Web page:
All of our systems are now only motorsport based due to the complexity involved of interacting with the standard management systems. For motorsport we replace the standard management system completely then we can control every part of the system and not be hampered by what the evermore complex road based systems.

Question:

I have a serial based MBE system currently on my engine, which I understand is out of date now. Which system should I use now and can the existing wiring loom be used with the new ECU?

Answer:

The current type of ECU is the CAN based MBE9A* series, if you look on the web site under Management systems, full details are shown there. Unfortunately, it is not possible to simply transfer the existing map within your serial based ECU to the new CAN based ECU. It may be possible to transfer a small amount of data e.g. ignition map, normal rev limiters and throttle index map. The structure of the software and maps are so far advanced in comparison with the older serial ECUs that it is either not possible to transfer it or the amount of work required even it is possible means it would be more cost effective to provide a good base map to allow your engine to be started and then have it professionally mapped. You will need to change the wiring harness to accommodate this new ECU.

Question :
Is it possible to configure your own CAN bus messages to be sent out on the CAN interface on the MBE 9A9 ECU? Is it capable of receiving CAN messages and acting on them?

Answer :
The CAN Bus data stream is designed for use to transmit data to either external devices, such as data loggers or data to other MBE systems. It would be possible to control other devices that are CAN Bus controlled.

For example, if you have a gearbox that has a CAN Bus system on it, it can indeed control it. The problem you have is that the manufacturer of the gearbox is unlikely to release the protocols required to control the gearbox and the same would go for any other systems fitted to production cars. If you are able to get the protocols, the software could then be written to control them with the MBE CAN data stream and depending on how complex the system, would depend on how much time was required for the software engineer to write it. This may only be a matter of a couple of days of work, which would then need to be charged to the customer requesting it.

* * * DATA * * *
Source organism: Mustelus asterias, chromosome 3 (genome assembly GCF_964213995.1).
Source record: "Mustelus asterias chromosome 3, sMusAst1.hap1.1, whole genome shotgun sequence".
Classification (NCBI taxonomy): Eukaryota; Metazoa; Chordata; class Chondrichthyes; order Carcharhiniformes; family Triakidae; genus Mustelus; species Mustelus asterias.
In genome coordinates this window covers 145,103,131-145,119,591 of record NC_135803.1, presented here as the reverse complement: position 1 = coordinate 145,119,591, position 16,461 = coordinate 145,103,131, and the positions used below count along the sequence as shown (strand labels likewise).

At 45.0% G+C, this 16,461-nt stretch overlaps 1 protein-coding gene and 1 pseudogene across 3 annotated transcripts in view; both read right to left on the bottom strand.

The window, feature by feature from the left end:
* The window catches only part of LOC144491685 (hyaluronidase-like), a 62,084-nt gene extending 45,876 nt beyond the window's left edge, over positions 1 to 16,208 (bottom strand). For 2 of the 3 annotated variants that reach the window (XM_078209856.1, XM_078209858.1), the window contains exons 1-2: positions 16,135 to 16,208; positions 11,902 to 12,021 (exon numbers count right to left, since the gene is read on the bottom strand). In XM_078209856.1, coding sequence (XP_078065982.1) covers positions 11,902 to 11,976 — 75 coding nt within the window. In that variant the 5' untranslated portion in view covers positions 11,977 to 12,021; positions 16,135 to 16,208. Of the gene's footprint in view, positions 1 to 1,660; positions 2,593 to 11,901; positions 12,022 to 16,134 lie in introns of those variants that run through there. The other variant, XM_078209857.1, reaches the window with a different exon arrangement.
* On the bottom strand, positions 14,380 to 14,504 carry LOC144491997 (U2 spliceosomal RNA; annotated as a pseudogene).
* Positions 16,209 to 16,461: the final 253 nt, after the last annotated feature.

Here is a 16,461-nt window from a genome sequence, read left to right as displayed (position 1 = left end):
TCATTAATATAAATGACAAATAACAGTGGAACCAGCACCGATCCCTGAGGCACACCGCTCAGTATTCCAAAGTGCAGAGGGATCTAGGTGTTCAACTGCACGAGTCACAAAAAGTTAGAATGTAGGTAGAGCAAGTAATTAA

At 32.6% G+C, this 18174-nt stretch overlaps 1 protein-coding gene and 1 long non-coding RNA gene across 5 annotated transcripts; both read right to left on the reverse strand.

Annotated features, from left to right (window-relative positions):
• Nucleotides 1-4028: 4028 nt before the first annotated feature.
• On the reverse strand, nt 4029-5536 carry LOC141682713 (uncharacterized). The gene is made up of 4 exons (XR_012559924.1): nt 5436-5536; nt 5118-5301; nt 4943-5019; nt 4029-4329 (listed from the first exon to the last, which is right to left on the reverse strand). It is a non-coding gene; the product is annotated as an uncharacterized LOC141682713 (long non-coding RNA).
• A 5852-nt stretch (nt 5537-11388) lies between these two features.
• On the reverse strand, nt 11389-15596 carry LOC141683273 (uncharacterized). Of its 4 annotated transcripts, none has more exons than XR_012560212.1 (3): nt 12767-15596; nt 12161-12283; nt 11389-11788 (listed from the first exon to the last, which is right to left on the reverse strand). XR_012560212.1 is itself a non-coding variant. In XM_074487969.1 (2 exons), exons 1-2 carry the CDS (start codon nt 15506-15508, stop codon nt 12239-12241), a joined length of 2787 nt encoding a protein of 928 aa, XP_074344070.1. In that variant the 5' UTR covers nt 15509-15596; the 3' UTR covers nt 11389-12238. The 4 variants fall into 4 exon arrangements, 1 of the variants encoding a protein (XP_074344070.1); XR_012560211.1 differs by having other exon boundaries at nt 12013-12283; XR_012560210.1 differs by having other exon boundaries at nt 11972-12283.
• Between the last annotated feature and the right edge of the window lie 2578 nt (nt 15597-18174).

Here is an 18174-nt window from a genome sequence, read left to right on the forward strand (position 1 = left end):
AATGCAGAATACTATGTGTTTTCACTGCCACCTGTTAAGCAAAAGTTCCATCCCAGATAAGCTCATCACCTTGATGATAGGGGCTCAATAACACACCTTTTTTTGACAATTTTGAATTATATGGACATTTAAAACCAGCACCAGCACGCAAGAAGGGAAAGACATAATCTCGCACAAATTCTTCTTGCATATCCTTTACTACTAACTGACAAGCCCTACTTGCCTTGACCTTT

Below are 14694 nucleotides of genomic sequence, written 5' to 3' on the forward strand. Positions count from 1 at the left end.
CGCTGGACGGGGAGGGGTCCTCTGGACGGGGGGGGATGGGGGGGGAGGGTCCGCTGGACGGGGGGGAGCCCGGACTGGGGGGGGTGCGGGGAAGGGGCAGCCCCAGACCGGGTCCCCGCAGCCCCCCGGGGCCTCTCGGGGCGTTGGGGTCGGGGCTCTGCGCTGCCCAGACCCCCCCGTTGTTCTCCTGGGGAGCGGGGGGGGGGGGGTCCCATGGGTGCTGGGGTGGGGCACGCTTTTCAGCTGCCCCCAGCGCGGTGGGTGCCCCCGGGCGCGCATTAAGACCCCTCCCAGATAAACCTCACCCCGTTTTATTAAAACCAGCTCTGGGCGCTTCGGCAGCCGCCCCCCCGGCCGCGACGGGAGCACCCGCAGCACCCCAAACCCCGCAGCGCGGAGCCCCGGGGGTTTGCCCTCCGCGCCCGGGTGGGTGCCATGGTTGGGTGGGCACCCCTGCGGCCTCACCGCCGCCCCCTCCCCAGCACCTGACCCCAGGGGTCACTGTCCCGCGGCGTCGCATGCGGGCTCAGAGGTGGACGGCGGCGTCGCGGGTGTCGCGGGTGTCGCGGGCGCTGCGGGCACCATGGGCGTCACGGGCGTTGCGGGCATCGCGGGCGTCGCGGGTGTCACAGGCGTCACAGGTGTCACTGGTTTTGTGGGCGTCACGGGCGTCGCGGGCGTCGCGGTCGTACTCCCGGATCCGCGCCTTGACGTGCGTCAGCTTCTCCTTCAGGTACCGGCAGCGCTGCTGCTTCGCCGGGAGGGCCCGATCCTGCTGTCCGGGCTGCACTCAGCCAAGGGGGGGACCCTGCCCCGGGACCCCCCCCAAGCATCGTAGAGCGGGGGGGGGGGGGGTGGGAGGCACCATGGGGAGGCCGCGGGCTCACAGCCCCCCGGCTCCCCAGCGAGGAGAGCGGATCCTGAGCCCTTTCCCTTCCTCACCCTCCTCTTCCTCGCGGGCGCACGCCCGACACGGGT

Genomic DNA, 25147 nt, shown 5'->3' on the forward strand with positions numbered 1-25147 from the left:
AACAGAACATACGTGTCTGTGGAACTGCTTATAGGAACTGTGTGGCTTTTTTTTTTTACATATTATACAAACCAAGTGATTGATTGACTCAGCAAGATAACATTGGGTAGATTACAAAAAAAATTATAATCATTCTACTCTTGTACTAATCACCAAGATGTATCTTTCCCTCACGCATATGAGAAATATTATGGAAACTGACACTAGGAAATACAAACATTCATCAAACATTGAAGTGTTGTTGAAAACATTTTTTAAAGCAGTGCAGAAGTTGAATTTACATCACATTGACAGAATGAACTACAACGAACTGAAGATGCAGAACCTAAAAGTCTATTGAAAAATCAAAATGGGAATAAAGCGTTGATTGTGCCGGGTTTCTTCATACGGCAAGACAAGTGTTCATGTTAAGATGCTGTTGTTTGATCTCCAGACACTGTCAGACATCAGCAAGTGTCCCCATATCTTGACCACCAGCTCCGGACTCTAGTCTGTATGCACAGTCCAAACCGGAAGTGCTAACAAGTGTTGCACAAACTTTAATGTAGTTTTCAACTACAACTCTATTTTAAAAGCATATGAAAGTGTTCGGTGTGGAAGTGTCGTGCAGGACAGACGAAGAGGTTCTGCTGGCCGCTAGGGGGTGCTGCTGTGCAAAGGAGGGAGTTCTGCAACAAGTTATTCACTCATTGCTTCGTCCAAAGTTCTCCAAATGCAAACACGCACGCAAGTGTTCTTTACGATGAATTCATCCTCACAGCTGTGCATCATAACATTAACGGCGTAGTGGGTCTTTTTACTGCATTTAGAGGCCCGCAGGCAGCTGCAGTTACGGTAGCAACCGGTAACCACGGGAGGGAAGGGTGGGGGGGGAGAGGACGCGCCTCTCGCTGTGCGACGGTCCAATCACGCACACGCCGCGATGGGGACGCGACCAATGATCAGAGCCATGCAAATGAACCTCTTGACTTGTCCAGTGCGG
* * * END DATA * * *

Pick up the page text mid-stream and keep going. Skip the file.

Unfortunately, if the data stream information is not available from the manufacturer, it would be virtually impossible to write controlling software to control the CAN Bus of each product, since you have no idea of what the information requires to control it. It is like looking for a needle in a hundred haystacks. It is potentially months of work just trying to decode what is required and the cost would be far too expensive.

Powershift set-up issues

Question:

One of our trade customers was having problems with a powershift set-up on one of their customers cars and asked for some help, he had set up the map using the settings from another car which has worked well.

The car was an Escort with a VX and Elite IL300 box and the description of the symptoms was; "Just been out in the car and it still isn't working correctly, it's very harsh when it comes back on power, not a nice smooth cut at all. It all seems too harsh and needs smoothing out. The setup is just using an ignition cut, cutting the spark, so it's very on and off. The setup allows for torque reduction + recovery, can you tell me a bit more about these settings and also why these aren't been used? There isn't any information available about the MBE settings and if I fiddle with them without knowing their functions, it will end up causing issues."